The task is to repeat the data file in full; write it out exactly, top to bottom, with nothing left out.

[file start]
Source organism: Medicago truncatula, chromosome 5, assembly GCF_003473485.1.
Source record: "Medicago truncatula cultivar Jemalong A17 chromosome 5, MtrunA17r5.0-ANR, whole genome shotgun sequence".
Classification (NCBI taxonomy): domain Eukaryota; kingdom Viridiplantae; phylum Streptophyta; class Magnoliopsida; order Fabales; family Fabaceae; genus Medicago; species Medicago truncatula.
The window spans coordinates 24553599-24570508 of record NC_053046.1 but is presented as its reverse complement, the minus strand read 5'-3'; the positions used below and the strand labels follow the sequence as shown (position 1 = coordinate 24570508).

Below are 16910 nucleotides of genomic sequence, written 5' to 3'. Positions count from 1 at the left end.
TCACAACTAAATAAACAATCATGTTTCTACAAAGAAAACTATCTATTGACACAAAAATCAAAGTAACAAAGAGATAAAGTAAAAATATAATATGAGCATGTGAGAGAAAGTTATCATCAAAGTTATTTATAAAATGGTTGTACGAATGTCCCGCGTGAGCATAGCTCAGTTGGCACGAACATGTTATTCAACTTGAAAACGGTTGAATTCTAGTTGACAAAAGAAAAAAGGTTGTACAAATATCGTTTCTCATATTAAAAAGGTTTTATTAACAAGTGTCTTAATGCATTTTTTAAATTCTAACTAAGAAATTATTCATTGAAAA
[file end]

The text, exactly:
Source organism: Medicago truncatula, chromosome 5, assembly GCF_003473485.1.
Source record: "Medicago truncatula cultivar Jemalong A17 chromosome 5, MtrunA17r5.0-ANR, whole genome shotgun sequence".
Classification (NCBI taxonomy): domain Eukaryota; kingdom Viridiplantae; phylum Streptophyta; class Magnoliopsida; order Fabales; family Fabaceae; genus Medicago; species Medicago truncatula.
The window spans coordinates 24553599-24570508 of record NC_053046.1 but is presented as its reverse complement, the minus strand read 5'-3'; the positions used below and the strand labels follow the sequence as shown (position 1 = coordinate 24570508).

Below are 16910 nucleotides of genomic sequence, written 5' to 3'. Positions count from 1 at the left end.
TCACAACTAAATAAACAATCATGTTTCTACAAAGAAAACTATCTATTGACACAAAAATCAAAGTAACAAAGAGATAAAGTAAAAATATAATATGAGCATGTGAGAGAAAGTTATCATCAAAGTTATTTATAAAATGGTTGTACGAATGTCCCGCGTGAGCATAGCTCAGTTGGCACGAACATGTTATTCAACTTGAAAACGGTTGAATTCTAGTTGACAAAAGAAAAAAGGTTGTACAAATATCGTTTCTCATATTAAAAAGGTTTTATTAACAAGTGTCTTAATGCATTTTTTAAATTCTAACTAAGAAATTATTCATTGAAAA